NOW Ahura was the wife of Nefer-ka-ptah, and their child was Merab; this was the name by which he was registered by the scribes in the House of Life. And Nefer-ka-ptah, though he was the son of the King, cared for naught on earth but to read the ancient records, written on papyrus in the House of Life or engraved on stone in the temples; all day and every day he studied the writings of the ancestors.
One day he went into the temple to pray to the gods, but when he saw the inscriptions on the walls he began to read them; and he forgot to pray, he forgot the gods, he forgot the priests, he forgot all that was around him until he heard laughter behind him. He looked round and a priest stood there, and from him came the laughter.
"Why laughest thou at me?" said Nefer-ka-ptah.
"Because thou readest these worthless writings," answered the priest. "If thou wouldest read writings that are worth the reading I can tell thee where the Book of Thoth lies hidden."
Then Nefer-ka-ptah was eager in his questions, and the priest replied, "Thoth wrote the Book with his own hand, and in it is all the magic in the world. If thou readest the first page, thou wilt enchant the sky, the earth, the abyss, the mountains, and the sea; thou wilt understand the language of the birds of the air, and thou wilt know what the creeping things of earth are saying, and thou wilt see the fishes from the darkest depths of the sea. And if thou readest the other page, even though thou wert dead and in the world of ghosts, thou couldest come back to earth in the form thou once hadst. And besides this, thou wilt see the sun shining in the sky with the full moon and the stars, and thou wilt behold the great shapes of the gods."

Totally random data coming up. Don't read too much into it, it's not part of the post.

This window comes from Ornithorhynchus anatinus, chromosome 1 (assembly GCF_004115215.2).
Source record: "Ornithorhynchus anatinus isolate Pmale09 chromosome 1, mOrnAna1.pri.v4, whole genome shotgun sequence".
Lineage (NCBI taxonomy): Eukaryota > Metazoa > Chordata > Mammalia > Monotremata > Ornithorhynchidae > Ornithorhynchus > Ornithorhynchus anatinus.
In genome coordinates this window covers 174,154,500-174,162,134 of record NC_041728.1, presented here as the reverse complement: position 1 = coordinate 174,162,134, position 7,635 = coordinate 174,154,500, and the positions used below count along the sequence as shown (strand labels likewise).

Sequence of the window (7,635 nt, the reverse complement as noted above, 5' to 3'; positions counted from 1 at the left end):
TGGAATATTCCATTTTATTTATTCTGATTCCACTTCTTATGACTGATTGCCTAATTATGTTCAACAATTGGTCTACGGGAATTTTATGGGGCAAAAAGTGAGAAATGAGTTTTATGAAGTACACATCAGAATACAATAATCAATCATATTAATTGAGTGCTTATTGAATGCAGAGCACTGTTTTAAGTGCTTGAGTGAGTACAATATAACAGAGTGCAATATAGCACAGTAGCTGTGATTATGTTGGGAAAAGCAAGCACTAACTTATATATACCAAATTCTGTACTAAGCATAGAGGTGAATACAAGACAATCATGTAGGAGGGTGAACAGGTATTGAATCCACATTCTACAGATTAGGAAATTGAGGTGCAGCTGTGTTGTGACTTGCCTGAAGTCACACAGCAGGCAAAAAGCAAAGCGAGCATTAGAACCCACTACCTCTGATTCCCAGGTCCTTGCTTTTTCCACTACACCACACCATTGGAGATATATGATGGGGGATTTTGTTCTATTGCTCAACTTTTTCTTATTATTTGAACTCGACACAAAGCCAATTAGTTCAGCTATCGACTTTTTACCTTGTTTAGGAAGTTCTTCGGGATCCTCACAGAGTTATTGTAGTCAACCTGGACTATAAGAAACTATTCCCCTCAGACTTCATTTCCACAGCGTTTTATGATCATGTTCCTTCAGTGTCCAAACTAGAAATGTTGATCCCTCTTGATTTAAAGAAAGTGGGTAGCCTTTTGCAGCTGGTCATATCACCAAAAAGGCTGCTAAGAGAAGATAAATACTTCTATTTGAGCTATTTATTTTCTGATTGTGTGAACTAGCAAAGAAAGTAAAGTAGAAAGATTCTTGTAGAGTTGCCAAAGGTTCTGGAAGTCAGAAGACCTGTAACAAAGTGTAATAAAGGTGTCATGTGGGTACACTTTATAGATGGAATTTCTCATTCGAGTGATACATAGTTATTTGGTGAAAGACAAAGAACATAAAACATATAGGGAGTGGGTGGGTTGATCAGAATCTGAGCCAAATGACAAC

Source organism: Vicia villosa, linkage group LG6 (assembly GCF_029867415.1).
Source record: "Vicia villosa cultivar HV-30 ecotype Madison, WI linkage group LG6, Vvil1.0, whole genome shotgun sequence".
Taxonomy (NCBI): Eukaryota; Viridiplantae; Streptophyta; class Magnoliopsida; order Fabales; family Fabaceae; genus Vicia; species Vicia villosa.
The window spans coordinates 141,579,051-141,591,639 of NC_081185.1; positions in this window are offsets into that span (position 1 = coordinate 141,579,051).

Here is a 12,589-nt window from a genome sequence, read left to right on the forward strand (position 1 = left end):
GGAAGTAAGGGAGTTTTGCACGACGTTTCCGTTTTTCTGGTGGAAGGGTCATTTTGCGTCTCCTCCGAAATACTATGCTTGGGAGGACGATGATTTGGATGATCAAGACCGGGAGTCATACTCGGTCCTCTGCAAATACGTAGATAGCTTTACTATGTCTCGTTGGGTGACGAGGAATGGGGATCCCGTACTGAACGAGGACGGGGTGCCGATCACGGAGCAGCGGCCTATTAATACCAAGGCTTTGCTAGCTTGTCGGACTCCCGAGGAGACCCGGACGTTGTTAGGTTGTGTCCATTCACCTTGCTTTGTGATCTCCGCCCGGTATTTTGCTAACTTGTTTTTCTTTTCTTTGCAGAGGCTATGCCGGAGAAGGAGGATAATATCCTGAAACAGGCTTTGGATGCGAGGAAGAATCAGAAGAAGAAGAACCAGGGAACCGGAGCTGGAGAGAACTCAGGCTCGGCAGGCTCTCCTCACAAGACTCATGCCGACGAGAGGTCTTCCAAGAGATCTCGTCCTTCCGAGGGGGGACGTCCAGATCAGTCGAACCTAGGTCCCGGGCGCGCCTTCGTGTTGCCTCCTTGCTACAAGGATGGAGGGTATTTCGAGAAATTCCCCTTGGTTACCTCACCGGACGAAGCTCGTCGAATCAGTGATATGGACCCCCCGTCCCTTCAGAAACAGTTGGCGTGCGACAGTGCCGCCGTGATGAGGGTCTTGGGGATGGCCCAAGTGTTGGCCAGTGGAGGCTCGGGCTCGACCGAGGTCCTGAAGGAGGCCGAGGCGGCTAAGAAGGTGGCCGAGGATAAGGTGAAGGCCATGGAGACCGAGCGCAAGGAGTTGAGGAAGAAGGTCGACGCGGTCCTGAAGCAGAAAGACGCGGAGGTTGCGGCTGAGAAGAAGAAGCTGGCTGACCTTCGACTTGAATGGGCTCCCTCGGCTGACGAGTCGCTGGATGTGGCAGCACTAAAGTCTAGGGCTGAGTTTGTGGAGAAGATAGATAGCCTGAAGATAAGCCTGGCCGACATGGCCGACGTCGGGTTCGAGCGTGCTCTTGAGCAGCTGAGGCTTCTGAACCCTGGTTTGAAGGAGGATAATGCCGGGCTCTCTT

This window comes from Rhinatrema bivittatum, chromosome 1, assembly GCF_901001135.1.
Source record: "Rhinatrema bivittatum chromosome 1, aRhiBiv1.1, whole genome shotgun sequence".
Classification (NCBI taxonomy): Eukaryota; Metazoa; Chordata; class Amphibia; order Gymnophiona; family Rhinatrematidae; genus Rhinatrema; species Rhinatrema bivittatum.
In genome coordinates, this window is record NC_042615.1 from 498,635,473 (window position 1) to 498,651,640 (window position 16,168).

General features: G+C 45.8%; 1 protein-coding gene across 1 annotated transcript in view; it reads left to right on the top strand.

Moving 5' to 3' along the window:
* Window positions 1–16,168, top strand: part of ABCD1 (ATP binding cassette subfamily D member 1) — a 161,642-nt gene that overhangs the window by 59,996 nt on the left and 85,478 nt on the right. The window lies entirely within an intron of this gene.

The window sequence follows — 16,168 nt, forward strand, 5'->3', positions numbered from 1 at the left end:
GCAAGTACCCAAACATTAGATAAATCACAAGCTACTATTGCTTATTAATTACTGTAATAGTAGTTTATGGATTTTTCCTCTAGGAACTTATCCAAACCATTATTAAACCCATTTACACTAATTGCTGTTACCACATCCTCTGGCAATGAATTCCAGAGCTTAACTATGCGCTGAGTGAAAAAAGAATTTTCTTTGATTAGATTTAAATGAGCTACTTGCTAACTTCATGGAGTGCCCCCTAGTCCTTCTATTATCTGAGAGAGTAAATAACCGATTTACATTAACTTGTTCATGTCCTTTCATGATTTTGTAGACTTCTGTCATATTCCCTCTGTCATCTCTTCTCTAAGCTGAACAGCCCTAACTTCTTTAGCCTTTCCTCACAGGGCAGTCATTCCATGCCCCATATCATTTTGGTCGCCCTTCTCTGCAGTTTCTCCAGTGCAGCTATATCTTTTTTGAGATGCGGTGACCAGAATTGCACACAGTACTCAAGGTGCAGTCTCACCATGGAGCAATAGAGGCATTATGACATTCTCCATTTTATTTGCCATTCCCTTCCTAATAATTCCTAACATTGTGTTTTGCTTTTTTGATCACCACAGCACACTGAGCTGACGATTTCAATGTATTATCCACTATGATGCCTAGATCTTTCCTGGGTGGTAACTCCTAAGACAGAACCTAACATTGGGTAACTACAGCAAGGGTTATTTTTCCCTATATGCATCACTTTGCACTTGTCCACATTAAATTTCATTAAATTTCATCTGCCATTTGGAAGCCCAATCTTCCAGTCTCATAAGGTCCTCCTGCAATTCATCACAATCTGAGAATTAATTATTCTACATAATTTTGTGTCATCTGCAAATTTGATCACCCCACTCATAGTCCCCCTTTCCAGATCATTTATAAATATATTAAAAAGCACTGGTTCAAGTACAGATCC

Then said Nefer-ka-ptah, "By the life of Pharaoh, that Book shall be mine. Tell me whatsoever it is that thou desirest, and I will do it for thee."
"Provide for my funeral," said the priest. "See that I am buried as a rich man, with priests and mourning women, offerings, libations, and incense. Then shall my soul rest in peace in the fields of Aalu. One hundred pieces of silver must be spent upon my burying."
Then Nefer-ka-ptah sent a fleet messenger to fetch the money, and he paid one hundred pieces of silver into the priest's hands. When the priest had taken the silver, he said to Nefer-ka-ptah:
"The Book is at Koptos in the middle of the river.
In the middle of the river is an iron box,
In the iron box is a bronze box,